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19 January 2020 - 20:32
News ID: 448517
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President Donald Trump's decision to assassinate Iranian Maj. Gen. Qassem Soleimani has exposed a growing rift between the US and its historically closest allies in Europe.

RNA - President Donald Trump's decision to assassinate Iranian Maj. Gen. Qassem Soleimani has exposed a growing rift between the US and its historically closest allies in Europe.

The attack was met with a remarkable level of criticism by European leaders.

The UK threatened to cut back on its long-standing defense alliance with Trump, and Germany suggested openly that the importance of its relationship with the US was declining.

Trump responded by threatening European leaders with a new trade war if they remained committed to the 2015 Iranian nuclear deal.

Yet rather than bring US allies into line, Trump's threats merely highlighted the declining importance that many European leaders now place in the transatlantic alliance.

Here's how Trump's international allies are increasingly abandoning the president as his administration alienates them.

UK threatens to cut defense ties

UK Prime Minister Boris Johnson was endorsed by Trump when he entered office and has previously been keen to stay close to the Trump administration.

Trump's order to kill Soleimani, however, has triggered a remarkable turnaround in the UK prime minister's approach to the US.

In the immediate aftermath of Soleimani's assassination in a drone strike in Iraq, an operation the US did not warn the UK would take place, UK Foreign Secretary Dominic Raab declared that the conflict was "in none of our interests," adding that the only winners of an Iranian war would be the [Daesh] terrorist group.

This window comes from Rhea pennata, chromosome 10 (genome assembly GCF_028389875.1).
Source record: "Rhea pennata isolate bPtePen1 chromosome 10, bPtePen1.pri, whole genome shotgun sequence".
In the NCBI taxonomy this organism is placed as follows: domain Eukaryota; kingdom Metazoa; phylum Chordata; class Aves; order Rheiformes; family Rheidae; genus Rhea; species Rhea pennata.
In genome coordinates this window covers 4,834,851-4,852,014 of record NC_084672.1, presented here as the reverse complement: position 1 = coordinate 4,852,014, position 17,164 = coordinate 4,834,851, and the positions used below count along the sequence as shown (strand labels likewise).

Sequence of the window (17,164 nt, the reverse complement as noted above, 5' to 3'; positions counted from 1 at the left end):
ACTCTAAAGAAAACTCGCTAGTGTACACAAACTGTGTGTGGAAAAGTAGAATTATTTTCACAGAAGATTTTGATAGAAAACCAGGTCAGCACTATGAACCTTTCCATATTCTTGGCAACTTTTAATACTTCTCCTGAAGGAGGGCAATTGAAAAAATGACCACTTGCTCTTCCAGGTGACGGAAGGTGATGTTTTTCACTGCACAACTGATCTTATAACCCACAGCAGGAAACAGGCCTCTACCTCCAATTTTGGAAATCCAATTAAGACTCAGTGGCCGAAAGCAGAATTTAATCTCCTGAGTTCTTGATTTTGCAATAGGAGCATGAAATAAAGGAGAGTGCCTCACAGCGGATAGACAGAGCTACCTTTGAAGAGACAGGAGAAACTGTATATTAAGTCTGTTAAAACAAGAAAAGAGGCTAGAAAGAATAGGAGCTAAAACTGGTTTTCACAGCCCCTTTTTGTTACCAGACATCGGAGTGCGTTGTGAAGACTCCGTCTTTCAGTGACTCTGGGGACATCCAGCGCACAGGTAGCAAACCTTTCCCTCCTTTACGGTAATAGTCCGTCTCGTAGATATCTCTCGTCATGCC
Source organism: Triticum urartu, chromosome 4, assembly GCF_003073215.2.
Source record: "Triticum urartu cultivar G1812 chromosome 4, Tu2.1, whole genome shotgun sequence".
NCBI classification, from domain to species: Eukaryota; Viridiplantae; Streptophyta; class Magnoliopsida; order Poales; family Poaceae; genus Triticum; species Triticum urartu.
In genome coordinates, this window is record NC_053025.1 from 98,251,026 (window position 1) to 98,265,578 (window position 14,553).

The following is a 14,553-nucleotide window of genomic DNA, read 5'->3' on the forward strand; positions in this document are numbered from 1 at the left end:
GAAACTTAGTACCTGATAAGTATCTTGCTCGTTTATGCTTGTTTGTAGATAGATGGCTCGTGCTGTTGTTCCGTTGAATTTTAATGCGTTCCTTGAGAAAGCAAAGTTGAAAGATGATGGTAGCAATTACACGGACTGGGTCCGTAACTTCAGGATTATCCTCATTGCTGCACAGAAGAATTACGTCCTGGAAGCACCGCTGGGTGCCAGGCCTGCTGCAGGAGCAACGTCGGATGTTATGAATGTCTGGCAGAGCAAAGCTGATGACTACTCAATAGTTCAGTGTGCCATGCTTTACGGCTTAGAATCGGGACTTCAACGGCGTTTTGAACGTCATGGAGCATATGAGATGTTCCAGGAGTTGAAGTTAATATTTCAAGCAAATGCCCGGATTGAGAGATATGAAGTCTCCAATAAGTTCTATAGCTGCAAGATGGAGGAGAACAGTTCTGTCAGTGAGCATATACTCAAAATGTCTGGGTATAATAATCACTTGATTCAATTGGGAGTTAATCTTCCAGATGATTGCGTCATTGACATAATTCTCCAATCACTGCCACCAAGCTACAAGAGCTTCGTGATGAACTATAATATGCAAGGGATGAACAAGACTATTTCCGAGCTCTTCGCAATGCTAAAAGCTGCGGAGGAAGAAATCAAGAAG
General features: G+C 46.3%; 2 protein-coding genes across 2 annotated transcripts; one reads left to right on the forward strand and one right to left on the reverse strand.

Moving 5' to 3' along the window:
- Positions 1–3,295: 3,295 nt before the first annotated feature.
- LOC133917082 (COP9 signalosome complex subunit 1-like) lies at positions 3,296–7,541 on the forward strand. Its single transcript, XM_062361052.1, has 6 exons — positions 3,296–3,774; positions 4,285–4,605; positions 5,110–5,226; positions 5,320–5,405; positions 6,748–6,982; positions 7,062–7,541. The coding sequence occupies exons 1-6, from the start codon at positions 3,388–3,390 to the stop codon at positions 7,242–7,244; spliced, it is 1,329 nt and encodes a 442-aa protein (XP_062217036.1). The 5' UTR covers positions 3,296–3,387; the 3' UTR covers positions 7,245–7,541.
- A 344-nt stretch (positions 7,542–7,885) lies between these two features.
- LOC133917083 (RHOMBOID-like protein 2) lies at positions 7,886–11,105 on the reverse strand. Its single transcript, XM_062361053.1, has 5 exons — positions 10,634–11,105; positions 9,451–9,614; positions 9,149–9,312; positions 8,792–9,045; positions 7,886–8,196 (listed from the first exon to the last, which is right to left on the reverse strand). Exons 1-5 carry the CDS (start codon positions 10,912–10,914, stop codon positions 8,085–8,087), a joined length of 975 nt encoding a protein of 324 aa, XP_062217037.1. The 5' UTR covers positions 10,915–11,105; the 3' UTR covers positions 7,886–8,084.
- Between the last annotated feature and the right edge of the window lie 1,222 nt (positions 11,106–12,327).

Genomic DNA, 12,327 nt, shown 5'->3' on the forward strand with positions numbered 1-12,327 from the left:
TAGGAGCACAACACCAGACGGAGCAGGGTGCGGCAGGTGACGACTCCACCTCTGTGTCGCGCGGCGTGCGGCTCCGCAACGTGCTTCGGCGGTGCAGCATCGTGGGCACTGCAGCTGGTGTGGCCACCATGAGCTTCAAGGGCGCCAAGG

Johnson also spoke out against the US policy, urging Trump to "dial this down" and warning that targeting Iranian cultural sites, as Trump threatened, would be a war crime.

UK Defense Secretary Ben Wallace went even further, telling The Sunday Times that Trump's isolationist foreign policy had prompted the UK to consider cutting back on its defense ties with the US.

"I worry if the United States withdraws from its leadership around the world," Wallace said, adding that "the assumptions of 2010 that we were always going to be part of a US coalition is really just not where we are going to be."

Germany warns that Europe's alliance with the US is crumbling

In the immediate aftermath of Soleimani's assassination, a German government representative warned the US against any further conflict, telling reporters that Trump's intervention amounted to a "dangerous escalation."

The attack, which damaged Germany's policy of engagement with Tehran, has triggered open debate about the value of Europe's alliance with the US.

In recent days German Chancellor Angela Merkel spoke openly about the declining importance of Europe's alliance with the US.

"There's been a shift," she told the Financial Times, adding, "The United States' focus on Europe is declining — that will be the case under any president."

In response, she said, "We in Europe, and especially in Germany, need to take on more responsibility."

France dismisses Trump's threats on Iran deal

France, alongside the UK and other European countries, was instrumental in attempts to forge and maintain a new relationship with Iran through the 2015 Iranian nuclear deal.

It has strongly criticized Trump's decision in May 2018 to withdraw the US from that deal, and the French government quickly called on the Trump administration to step back from any further conflict.

The Trump administration responded by threatening a new trade war with Europe, imposing tariffs on cars if European leaders remained committed to the Iranian nuclear deal.

France instead joined with Germany and the UK in signing a statement of support for retaining the deal, while launching a dispute mechanism designed to bring Iran back into line.

Adam Bienkov/Business Insider

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